Stewart Houston, chairs the Pig Pathway Project Group (PPPG) and is also chairman of the Red Tractor pork board and a non-executive member of Defra’s Animal Health and Welfare Board, discusses how the Pig Pathway is progressing.
I just get the feeling that we are upping a gear after further Ministerial input into our work progressing the Pig Pathway.
As you know, I chair the Pig Pathway Project Group (PPPG) developing what we intend to be a holistic approach to improving the health and welfare of our pig herd, backed by funding under the new agricultural policy.
Not only do we have all of our Defra team back, but it’s been enhanced by additions, not the least of which is specialist comms support at last. Work has started on an engagement plan to keep industry appraised of developments and gain widespread support for the direction of travel.
I’m hoping that the Government’s exit plan from the current COVID restrictions will allow us to hold the Defra Workshop for all farmed species that we’d intended to have last March as part of that engagement. I’ll suggest to the group that we consider a pig sector Stoneleigh Mark II to test the work we’ve done to date.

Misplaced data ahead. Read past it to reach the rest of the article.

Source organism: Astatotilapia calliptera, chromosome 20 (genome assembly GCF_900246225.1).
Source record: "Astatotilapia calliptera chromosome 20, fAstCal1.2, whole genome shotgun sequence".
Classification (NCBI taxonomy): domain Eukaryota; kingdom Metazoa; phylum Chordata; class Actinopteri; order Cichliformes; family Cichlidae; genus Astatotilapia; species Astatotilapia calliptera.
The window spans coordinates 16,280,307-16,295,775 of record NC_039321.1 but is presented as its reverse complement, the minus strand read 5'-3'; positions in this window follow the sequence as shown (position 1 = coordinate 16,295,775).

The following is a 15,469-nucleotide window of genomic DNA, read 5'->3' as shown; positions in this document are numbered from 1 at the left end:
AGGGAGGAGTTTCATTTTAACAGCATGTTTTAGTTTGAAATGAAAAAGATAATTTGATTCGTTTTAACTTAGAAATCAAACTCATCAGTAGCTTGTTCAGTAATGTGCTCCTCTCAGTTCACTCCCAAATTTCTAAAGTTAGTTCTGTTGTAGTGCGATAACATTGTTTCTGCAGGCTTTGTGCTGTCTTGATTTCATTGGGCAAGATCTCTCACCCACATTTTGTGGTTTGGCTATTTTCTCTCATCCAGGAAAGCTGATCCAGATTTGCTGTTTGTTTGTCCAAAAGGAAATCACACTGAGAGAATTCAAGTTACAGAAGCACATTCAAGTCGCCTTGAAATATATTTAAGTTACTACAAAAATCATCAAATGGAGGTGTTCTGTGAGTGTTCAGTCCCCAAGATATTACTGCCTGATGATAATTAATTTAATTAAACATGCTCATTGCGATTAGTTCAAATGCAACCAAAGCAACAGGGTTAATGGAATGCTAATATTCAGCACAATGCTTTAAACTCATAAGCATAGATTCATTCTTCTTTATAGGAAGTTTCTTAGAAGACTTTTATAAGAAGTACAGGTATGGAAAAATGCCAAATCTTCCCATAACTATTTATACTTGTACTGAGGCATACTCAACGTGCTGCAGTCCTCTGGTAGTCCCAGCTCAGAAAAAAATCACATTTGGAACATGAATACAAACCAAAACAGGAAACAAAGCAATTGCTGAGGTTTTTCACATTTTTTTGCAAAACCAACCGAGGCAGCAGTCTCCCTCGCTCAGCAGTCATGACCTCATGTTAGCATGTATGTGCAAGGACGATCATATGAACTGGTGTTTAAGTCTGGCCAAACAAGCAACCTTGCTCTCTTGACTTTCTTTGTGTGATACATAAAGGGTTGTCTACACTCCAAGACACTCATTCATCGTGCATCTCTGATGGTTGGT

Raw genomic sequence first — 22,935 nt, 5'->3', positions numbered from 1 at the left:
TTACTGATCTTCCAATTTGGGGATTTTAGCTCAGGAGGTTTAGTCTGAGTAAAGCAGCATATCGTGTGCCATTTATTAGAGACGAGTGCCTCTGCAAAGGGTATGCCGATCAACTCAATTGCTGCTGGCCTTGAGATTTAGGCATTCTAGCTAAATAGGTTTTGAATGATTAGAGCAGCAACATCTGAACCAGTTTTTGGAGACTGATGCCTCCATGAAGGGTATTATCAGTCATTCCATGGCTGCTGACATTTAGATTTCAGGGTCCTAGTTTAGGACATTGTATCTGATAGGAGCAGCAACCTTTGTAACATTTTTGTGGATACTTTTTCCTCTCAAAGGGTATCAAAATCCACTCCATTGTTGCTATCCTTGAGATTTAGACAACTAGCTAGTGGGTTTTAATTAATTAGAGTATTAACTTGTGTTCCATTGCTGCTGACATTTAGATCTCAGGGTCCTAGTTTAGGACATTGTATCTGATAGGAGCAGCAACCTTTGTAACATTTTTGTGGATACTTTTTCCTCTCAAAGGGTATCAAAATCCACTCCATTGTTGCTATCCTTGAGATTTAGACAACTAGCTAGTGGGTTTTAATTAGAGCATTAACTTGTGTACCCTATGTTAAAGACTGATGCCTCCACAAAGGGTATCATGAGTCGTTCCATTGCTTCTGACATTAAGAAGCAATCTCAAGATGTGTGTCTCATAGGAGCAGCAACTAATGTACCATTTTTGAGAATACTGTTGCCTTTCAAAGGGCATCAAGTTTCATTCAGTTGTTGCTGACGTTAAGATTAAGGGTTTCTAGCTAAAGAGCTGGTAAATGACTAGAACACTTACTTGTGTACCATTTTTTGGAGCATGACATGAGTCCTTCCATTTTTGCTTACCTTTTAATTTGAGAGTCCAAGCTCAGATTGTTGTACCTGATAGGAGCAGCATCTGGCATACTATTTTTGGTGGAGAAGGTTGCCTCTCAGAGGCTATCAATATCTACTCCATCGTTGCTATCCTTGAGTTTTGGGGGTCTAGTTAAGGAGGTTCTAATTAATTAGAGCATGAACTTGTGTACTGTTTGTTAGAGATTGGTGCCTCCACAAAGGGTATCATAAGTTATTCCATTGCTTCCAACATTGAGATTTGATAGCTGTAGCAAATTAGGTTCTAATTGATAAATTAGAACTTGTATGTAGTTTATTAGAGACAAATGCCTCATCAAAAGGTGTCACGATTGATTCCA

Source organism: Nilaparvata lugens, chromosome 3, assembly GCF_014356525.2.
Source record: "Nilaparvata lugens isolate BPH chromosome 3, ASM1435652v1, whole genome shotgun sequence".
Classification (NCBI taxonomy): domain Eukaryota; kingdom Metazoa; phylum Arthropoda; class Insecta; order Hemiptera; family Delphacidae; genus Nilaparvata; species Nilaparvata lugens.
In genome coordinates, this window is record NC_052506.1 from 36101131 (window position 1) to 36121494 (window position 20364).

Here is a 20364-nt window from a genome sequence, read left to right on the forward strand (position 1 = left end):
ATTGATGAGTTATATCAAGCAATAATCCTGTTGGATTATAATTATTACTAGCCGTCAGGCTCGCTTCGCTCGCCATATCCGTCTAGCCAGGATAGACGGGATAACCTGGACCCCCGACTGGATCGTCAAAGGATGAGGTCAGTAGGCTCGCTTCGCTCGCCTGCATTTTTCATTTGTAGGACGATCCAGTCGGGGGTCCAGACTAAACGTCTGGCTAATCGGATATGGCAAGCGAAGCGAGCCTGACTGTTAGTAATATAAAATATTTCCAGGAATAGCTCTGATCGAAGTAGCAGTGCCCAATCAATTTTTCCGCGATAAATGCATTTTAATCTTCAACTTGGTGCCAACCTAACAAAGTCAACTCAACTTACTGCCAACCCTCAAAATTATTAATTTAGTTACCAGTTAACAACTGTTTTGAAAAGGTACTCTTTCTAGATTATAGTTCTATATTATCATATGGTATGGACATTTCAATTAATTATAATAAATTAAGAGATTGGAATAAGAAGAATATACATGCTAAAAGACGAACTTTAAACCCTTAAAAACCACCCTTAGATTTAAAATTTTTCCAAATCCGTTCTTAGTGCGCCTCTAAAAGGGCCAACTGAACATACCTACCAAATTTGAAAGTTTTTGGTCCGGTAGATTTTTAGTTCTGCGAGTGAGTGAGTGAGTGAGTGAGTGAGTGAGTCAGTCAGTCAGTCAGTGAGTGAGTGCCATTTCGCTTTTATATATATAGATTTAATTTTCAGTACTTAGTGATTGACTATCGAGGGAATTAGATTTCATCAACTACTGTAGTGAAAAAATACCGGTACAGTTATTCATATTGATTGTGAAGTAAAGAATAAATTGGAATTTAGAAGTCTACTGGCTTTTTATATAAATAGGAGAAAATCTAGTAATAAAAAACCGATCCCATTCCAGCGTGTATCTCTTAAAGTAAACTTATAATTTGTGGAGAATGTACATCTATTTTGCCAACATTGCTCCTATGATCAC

We’re developing a series of indicative timelines throughout 2020 to deliver the policy phases of the Pathway delivery. There’s no doubt in my mind that the massive amount of work completed by the PPPG will help achieve those milestones and keep us on track to begin delivery of the Pathway in the spring of 2022.
A lot of work is already happening behind the scenes on the policy areas around the Pathway, including the business case and with Bristol University, who will help us with the payment by results section. We’ll be looking for a mixed range of farmers who can help with the initial survey.
Further work has continued on the other aspects of welfare in the programme, with some of the other sectors looking at how they might take lessons from our Welfare Outcomes scheme.
Defra has been working with the Pig Veterinary Society and Pig Health and Welfare Council to see how we can build up data from the vet visit. We’ve coupled that work with input from the data sub-group of Defra’s multi-species Livestock Information Service (LIS), which has looked at the implications of holding and, particularly, sharing data.
I know this has the potential to be a thorny subject with farmers, but we need accurate and up to date data to make the Pathway tick.
In the meantime, we have a group developing a report on how we can improve and make more efficient the cleansing and disinfection of livestock transport, and another looking at the difficult subject of how we engage the ‘hard to reach’ farmers.
There will be much more to report soon.
This article was taken from the April Issue of Pig World magazine, which you can subscribe to here.